ICES Journal of Marine Science, fsab211.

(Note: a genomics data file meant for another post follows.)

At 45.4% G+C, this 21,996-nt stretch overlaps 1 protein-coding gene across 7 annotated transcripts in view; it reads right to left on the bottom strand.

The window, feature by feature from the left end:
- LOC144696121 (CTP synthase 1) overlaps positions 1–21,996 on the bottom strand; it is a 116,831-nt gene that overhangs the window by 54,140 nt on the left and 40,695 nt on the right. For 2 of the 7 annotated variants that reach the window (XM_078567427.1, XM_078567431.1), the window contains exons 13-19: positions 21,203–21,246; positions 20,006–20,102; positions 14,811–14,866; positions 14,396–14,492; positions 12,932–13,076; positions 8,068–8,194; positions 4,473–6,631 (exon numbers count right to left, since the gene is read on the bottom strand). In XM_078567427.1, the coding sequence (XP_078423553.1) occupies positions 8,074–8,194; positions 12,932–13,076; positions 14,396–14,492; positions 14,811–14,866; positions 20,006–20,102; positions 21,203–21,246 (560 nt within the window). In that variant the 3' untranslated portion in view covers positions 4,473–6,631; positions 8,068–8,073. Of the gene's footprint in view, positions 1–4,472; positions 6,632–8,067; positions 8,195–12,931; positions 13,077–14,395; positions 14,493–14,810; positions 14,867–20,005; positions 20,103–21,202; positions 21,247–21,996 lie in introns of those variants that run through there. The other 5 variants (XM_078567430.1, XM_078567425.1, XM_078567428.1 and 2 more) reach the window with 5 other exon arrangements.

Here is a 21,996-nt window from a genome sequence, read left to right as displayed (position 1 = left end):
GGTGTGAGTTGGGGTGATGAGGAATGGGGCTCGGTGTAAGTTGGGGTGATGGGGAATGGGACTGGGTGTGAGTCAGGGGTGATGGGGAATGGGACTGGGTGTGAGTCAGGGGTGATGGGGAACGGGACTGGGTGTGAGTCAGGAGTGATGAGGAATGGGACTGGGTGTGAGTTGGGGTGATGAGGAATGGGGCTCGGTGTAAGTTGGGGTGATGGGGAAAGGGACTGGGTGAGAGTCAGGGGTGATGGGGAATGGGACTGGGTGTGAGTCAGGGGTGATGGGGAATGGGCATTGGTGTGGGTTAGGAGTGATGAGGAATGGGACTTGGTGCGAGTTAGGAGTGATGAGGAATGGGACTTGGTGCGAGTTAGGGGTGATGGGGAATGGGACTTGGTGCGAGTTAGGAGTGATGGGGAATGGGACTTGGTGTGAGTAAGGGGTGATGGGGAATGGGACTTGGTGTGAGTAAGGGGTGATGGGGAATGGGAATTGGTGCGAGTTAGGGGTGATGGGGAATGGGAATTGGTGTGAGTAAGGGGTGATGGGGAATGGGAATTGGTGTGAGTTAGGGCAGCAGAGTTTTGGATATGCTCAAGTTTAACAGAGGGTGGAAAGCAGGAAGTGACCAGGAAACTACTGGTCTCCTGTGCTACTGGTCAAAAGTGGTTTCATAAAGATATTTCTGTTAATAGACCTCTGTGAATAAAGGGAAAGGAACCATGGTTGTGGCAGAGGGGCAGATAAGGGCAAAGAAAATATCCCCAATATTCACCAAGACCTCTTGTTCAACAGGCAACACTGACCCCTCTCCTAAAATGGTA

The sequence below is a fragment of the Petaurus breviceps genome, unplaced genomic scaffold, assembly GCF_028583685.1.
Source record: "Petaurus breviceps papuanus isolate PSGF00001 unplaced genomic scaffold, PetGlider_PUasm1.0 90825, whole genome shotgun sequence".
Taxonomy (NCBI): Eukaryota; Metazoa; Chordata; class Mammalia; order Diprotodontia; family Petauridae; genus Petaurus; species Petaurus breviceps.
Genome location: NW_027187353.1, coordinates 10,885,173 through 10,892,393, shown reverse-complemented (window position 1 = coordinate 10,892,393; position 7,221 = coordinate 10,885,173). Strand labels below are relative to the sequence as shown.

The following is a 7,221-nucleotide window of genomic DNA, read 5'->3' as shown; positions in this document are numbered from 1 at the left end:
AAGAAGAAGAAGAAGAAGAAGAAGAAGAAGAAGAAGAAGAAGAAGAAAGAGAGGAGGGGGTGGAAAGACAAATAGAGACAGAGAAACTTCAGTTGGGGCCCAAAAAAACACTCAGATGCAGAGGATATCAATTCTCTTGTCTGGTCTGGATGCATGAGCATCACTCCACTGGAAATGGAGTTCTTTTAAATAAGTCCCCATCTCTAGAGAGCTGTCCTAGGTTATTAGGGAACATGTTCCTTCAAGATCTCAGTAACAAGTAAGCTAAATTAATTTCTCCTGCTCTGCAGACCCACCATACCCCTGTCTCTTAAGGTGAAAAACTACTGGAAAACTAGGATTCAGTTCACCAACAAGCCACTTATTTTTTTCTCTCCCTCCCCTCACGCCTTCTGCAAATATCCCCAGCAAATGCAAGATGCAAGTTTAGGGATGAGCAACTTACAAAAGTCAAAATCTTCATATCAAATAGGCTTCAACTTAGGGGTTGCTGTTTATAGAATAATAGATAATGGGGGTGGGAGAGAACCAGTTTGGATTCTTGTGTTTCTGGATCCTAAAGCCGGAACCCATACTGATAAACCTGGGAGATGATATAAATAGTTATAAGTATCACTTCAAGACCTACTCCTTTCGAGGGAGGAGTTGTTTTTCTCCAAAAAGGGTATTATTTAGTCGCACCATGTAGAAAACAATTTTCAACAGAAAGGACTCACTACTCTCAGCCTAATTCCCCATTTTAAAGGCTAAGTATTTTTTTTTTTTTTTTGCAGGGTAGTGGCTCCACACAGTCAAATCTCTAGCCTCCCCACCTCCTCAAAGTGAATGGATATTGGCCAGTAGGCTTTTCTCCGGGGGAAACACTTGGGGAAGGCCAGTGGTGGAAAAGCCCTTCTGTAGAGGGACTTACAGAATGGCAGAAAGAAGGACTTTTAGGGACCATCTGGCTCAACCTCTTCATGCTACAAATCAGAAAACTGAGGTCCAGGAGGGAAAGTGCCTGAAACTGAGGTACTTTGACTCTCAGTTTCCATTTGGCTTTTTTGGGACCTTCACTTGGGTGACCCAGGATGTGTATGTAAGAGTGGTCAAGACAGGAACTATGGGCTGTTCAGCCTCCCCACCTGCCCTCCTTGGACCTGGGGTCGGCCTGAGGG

Qualitative Network Models (QNMs), Fuzzy Cognitive Maps (FCMs), and Bayesian Belief Networks (BBNs) have been proposed as methods to formalize conceptual models of social–ecological systems and project system responses to management interventions or environmental change. To explore how these different methods might influence conclusions about system dynamics, we assembled conceptual models representing three different coastal systems, adapted them to the network approaches, and evaluated outcomes under scenarios representing increased fishing effort and environmental warming. The sign of projected change was the same across the three network models for 31–60% of system variables on average. Pairwise agreement between network models was higher, ranging from 33 to 92%; average levels of similarity were comparable between network pairs. Agreement measures based on both the sign and strength of change were substantially worse for all model comparisons. These general patterns were similar across systems and scenarios. Different outcomes between models led to different inferences regarding trade-offs under the scenarios. We recommend deployment of all three methods, when feasible, to better characterize structural uncertainty and leverage insights gained under one framework to inform the others. Improvements in precision will require model refinement through data integration and model validation.